Imagine soccer like a campfire in the wilderness. Perennially, the top teams are seated around the fire enjoying the meat of success. Beyond them in the flickering light are teams trying to force themselves into the circle, some surviving on the occasional scraps falling from the winning pot cooking on the flames. Further away are the sides that survive on nothing but wits, nostalgia or sheer bloody luck. Beyond them is the shadow of the soccer wilderness, where the howling wolves wait to claim their prey.
Sir Alex Ferguson is the fire keeper at Manchester United. The Scotsman's fiery burn has fanned the flames of success for two decades, both on and off the field. No one messes with Fergie. At the first hint of criticism, he snuffs it out. Aggression is his fix. Fear his rule. But as Manchester United finds itself thrown out from the elite circle of this year's Champions League, having failed to make it out of the group stages of the tournament, coming out of the shadow is the question that many have been afraid to ask -- when should the Alex Ferguson era come to an end at Manchester United?
Ferguson must decide himself; he has earned it, he is supreme. So say his followers. They point to the Premier League titles, the Champions League victories of 1999 and 2008. Winner takes all, winners write the history books, but Ferguson's detractors point to the considerable luck in those European victories. In 1999, United scored twice in the dying seconds to snatch the game; in 2008, had Chelsea's John Terry converted his penalty in the shoot out, blue and not red would have been the color on the trophy. When United came up against Barcelona in last year's Champions League final, they were disassembled by the dominating ball possession, the fulcrum of the Catalan side. Fergie had no answer. To even have a chance at beating Barcelona, tactics have to be adaptable, sometimes nullifying and profoundly negative. But Ferguson has no tactical flexibility, say his critics. He learned his game decades ago in Scotland -- have a go at them, play out of your skins, and throw everything forward. That will not cut it in this new age of tactical wit. Ferguson's style is an anachronism in modern soccer.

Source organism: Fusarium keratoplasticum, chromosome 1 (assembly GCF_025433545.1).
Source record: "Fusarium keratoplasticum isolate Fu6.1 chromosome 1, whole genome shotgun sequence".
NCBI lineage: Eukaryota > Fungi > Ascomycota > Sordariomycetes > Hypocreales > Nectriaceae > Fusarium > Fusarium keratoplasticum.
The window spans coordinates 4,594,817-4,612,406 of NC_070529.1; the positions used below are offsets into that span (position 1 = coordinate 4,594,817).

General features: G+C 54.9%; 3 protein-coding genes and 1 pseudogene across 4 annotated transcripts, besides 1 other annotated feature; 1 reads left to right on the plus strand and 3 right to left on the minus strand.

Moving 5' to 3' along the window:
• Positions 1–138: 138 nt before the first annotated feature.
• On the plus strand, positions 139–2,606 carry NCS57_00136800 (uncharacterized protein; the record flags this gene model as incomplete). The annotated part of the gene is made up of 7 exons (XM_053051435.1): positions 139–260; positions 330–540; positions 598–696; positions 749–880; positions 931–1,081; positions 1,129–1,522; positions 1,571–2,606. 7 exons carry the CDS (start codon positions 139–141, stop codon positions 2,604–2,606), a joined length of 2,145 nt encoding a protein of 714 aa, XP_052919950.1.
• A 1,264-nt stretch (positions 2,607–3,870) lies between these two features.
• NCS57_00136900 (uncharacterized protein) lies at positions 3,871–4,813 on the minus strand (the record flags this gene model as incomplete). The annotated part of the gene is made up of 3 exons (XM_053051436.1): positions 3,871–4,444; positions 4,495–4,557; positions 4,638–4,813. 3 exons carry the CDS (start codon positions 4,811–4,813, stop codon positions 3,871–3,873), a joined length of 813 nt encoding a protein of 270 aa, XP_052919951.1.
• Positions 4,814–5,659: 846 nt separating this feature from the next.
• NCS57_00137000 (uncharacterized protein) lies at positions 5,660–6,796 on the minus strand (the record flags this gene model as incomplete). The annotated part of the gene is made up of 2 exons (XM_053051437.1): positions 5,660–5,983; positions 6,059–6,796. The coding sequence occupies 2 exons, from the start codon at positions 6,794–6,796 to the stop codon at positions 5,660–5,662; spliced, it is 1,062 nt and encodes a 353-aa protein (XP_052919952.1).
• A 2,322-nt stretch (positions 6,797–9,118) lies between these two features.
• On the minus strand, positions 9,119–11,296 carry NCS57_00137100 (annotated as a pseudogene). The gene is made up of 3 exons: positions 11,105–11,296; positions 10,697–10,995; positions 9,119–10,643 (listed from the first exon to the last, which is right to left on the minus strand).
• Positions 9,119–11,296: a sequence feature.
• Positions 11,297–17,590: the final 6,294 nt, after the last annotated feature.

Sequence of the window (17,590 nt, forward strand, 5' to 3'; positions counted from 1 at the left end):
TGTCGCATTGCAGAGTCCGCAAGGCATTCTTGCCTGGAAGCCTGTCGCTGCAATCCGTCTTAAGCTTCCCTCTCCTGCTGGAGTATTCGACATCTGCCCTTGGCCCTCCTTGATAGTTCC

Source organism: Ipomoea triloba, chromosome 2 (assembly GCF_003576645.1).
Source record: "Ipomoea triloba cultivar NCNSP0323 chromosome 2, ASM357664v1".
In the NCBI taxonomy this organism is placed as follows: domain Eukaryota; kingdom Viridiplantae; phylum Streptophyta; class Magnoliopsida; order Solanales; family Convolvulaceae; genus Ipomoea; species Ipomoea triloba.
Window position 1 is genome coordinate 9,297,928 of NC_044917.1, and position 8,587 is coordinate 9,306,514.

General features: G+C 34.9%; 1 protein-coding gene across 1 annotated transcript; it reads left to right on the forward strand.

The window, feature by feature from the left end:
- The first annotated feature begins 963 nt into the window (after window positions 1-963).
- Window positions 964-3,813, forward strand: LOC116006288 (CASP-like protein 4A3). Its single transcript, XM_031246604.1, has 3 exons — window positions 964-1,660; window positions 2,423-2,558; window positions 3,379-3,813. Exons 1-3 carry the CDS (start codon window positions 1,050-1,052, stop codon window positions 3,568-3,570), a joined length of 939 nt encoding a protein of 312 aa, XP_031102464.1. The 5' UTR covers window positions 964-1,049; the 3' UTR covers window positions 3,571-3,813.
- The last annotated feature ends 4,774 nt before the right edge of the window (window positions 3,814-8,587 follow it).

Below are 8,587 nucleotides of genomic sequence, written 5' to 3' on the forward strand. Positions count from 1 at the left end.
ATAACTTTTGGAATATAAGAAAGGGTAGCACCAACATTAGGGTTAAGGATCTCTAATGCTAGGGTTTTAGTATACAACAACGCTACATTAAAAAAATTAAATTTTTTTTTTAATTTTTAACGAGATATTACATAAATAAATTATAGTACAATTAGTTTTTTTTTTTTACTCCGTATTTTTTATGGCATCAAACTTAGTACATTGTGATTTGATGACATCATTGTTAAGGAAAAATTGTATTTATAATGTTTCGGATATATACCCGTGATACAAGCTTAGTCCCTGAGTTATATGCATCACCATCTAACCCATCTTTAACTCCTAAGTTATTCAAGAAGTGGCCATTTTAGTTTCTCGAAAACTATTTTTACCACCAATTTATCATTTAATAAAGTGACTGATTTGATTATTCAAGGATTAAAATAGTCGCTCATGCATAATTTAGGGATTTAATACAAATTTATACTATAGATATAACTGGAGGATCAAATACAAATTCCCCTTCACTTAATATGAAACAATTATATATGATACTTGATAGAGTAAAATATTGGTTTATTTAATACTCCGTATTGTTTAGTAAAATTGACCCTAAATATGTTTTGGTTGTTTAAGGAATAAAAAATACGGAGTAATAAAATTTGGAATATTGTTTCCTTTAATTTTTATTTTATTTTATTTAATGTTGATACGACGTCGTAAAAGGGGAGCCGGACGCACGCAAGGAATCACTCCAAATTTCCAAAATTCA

So if Fergie is allowed to choose his date of departure, when will he decide? After one more Premier League title, one more European Cup? Nothing could be worse for United if the silverware dries up and Fergie, heading into his seventies, begins to look like some old dictator holding on to power. How ugly it would be to imagine some kind of whispering campaign. And then proceed to the howling wolves sniffing weakness, coming out of the wilderness to drag Sir Alex into the history books, leaving world soccer as the greatest British soccer manager. Let's hope he retires to the shadows with that accolade, on his own terms.
Check out Alan Black at The Header, a new online soccer magazine
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